Lava-spewing volcano ignites Hawaii

By Casey Frye, CCNN Writer

The Kilauea Volcano is oozing loads of lava.

Hawaiian citizens of Pahoa are scrambling for cover, as the Kilauea Volcano spews a river of scorching lava that’s swallowing up their town. The 2,000-degree flood of molten rock is creeping at about 30 feet per hour, and has burned up fences, a cemetery, and several houses in its path.

 See, when hot fluid called magma rises from beneath the Earth’s crust, it builds gaseous pressure in a volcanic mountain, eventually exploding. Once the magma comes out of the ground, it’s called lava.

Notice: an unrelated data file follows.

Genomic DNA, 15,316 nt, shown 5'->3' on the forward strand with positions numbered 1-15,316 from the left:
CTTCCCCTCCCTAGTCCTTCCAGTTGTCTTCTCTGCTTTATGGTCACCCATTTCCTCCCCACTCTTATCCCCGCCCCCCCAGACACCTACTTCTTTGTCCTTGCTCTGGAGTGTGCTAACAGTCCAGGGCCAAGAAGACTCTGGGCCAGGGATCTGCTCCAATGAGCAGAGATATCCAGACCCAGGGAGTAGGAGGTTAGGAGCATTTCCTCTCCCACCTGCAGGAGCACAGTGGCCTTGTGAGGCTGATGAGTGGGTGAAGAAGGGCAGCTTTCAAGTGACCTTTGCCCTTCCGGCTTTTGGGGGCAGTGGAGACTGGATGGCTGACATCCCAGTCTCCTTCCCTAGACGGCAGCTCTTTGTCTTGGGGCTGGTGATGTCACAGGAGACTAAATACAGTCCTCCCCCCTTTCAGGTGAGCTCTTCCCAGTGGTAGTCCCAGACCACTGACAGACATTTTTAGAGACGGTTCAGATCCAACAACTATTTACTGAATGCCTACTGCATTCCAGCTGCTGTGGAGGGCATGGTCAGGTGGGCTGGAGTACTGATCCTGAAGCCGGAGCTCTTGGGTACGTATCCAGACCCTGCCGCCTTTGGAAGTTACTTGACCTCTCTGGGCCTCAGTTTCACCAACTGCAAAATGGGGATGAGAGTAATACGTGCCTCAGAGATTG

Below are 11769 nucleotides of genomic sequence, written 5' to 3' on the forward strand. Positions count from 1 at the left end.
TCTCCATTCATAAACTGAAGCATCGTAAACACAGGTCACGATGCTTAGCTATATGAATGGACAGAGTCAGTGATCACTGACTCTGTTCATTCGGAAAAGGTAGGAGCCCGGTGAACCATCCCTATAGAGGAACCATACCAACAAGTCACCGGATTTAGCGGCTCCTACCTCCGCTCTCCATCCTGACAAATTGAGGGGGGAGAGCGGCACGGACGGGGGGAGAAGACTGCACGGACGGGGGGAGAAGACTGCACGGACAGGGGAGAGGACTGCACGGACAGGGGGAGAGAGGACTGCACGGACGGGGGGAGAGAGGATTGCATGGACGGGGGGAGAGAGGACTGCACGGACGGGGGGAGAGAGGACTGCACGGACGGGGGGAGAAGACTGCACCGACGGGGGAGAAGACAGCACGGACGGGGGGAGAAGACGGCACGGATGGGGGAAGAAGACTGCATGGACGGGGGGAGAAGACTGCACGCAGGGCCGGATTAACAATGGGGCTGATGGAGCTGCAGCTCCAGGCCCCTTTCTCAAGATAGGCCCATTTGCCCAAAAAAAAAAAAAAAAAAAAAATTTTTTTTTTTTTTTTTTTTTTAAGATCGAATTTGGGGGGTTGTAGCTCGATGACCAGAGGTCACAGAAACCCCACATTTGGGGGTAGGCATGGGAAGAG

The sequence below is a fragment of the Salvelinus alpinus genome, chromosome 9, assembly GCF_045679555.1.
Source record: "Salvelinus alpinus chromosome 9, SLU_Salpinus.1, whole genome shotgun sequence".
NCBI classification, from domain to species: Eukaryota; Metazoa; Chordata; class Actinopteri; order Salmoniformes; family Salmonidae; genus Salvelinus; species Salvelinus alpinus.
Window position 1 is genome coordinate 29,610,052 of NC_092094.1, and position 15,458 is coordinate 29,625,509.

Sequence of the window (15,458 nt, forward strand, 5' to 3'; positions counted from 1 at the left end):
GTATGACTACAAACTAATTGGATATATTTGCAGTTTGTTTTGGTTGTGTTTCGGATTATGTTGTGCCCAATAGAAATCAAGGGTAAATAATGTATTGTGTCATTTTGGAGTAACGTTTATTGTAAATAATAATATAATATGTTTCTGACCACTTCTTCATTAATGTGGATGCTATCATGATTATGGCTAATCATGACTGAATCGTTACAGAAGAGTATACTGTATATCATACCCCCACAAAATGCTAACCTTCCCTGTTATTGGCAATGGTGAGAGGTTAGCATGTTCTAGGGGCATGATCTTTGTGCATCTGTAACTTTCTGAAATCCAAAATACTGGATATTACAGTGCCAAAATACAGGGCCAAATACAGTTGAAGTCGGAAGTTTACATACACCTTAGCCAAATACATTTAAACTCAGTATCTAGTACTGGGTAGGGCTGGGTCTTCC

Hawaii has called in the National Guard to maintain order near the volcano, ensuring that curious onlookers stay away from the molten goo and that thieves don’t try to rob evacuated homes.

Some of the most ancient and famous volcanic explosions include Mt. Vesuvius’ destruction of Pompeii in Italy back in A.D. 79, and Krakatoa blowing up in Indonesia with 13,000 times the power of an atom bomb. Even the mythical Lost City of Atlantis is thought to have been destroyed by the Thera eruption near Greece, around 1,600 B.C., in one of the biggest volcanic events ever.

Images courtesy of Greg Bishop on Flickr.